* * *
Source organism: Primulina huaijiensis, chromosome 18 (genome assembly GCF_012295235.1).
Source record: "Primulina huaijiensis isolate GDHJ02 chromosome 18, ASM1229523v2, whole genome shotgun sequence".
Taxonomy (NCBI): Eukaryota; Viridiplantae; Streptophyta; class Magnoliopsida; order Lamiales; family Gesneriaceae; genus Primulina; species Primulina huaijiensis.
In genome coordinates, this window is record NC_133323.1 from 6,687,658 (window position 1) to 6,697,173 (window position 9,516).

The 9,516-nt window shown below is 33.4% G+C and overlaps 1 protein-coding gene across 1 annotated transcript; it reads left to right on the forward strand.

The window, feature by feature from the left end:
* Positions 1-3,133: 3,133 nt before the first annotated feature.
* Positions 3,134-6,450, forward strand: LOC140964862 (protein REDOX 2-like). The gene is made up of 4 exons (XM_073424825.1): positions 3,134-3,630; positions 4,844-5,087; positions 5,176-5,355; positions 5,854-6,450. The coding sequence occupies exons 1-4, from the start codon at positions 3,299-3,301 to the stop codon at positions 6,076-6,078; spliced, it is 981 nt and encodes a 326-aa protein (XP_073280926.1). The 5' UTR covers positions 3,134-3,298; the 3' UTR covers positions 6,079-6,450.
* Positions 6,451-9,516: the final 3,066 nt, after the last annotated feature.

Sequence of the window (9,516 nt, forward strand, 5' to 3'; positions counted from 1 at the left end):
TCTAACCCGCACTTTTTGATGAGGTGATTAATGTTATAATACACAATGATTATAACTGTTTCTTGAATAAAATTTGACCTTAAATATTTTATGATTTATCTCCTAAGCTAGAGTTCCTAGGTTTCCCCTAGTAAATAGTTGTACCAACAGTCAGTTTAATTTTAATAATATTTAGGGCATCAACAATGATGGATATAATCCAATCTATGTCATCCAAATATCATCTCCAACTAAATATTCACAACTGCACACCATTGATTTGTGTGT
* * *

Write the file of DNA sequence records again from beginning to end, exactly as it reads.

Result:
Source organism: Primulina huaijiensis, chromosome 18 (genome assembly GCF_012295235.1).
Source record: "Primulina huaijiensis isolate GDHJ02 chromosome 18, ASM1229523v2, whole genome shotgun sequence".
Taxonomy (NCBI): Eukaryota; Viridiplantae; Streptophyta; class Magnoliopsida; order Lamiales; family Gesneriaceae; genus Primulina; species Primulina huaijiensis.
In genome coordinates, this window is record NC_133323.1 from 6,687,658 (window position 1) to 6,697,173 (window position 9,516).

The 9,516-nt window shown below is 33.4% G+C and overlaps 1 protein-coding gene across 1 annotated transcript; it reads left to right on the forward strand.

The window, feature by feature from the left end:
* Positions 1-3,133: 3,133 nt before the first annotated feature.
* Positions 3,134-6,450, forward strand: LOC140964862 (protein REDOX 2-like). The gene is made up of 4 exons (XM_073424825.1): positions 3,134-3,630; positions 4,844-5,087; positions 5,176-5,355; positions 5,854-6,450. The coding sequence occupies exons 1-4, from the start codon at positions 3,299-3,301 to the stop codon at positions 6,076-6,078; spliced, it is 981 nt and encodes a 326-aa protein (XP_073280926.1). The 5' UTR covers positions 3,134-3,298; the 3' UTR covers positions 6,079-6,450.
* Positions 6,451-9,516: the final 3,066 nt, after the last annotated feature.

Sequence of the window (9,516 nt, forward strand, 5' to 3'; positions counted from 1 at the left end):
TCTAACCCGCACTTTTTGATGAGGTGATTAATGTTATAATACACAATGATTATAACTGTTTCTTGAATAAAATTTGACCTTAAATATTTTATGATTTATCTCCTAAGCTAGAGTTCCTAGGTTTCCCCTAGTAAATAGTTGTACCAACAGTCAGTTTAATTTTAATAATATTTAGGGCATCAACAATGATGGATATAATCCAATCTATGTCATCCAAATATCATCTCCAACTAAATATTCACAACTGCACACCATTGATTTGTGTGT